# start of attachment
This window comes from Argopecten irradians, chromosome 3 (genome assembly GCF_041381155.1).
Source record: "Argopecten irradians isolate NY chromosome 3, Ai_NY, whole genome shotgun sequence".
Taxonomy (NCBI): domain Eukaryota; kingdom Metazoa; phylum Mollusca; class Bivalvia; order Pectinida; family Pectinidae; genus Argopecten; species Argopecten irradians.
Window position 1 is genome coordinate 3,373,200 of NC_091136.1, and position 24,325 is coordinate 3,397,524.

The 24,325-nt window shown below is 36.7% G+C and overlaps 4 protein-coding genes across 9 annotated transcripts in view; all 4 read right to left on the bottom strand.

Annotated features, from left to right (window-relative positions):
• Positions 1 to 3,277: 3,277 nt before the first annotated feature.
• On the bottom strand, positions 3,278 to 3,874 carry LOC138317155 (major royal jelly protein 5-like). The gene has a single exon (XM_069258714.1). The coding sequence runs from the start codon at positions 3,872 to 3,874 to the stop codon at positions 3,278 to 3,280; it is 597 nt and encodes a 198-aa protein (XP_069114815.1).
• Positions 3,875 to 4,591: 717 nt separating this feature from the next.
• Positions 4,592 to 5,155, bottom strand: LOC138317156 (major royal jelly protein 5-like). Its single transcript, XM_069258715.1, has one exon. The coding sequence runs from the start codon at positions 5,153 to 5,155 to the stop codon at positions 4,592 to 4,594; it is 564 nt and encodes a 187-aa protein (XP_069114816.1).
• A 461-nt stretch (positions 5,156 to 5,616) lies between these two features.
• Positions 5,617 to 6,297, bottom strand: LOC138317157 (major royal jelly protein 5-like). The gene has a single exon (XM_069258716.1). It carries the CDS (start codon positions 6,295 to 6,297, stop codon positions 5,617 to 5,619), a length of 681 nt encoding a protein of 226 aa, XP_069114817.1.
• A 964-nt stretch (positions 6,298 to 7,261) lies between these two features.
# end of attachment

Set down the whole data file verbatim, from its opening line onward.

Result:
This window comes from Argopecten irradians, chromosome 3 (genome assembly GCF_041381155.1).
Source record: "Argopecten irradians isolate NY chromosome 3, Ai_NY, whole genome shotgun sequence".
Taxonomy (NCBI): domain Eukaryota; kingdom Metazoa; phylum Mollusca; class Bivalvia; order Pectinida; family Pectinidae; genus Argopecten; species Argopecten irradians.
Window position 1 is genome coordinate 3,373,200 of NC_091136.1, and position 24,325 is coordinate 3,397,524.

The 24,325-nt window shown below is 36.7% G+C and overlaps 4 protein-coding genes across 9 annotated transcripts in view; all 4 read right to left on the bottom strand.

Annotated features, from left to right (window-relative positions):
• Positions 1 to 3,277: 3,277 nt before the first annotated feature.
• On the bottom strand, positions 3,278 to 3,874 carry LOC138317155 (major royal jelly protein 5-like). The gene has a single exon (XM_069258714.1). The coding sequence runs from the start codon at positions 3,872 to 3,874 to the stop codon at positions 3,278 to 3,280; it is 597 nt and encodes a 198-aa protein (XP_069114815.1).
• Positions 3,875 to 4,591: 717 nt separating this feature from the next.
• Positions 4,592 to 5,155, bottom strand: LOC138317156 (major royal jelly protein 5-like). Its single transcript, XM_069258715.1, has one exon. The coding sequence runs from the start codon at positions 5,153 to 5,155 to the stop codon at positions 4,592 to 4,594; it is 564 nt and encodes a 187-aa protein (XP_069114816.1).
• A 461-nt stretch (positions 5,156 to 5,616) lies between these two features.
• Positions 5,617 to 6,297, bottom strand: LOC138317157 (major royal jelly protein 5-like). The gene has a single exon (XM_069258716.1). It carries the CDS (start codon positions 6,295 to 6,297, stop codon positions 5,617 to 5,619), a length of 681 nt encoding a protein of 226 aa, XP_069114817.1.
• A 964-nt stretch (positions 6,298 to 7,261) lies between these two features.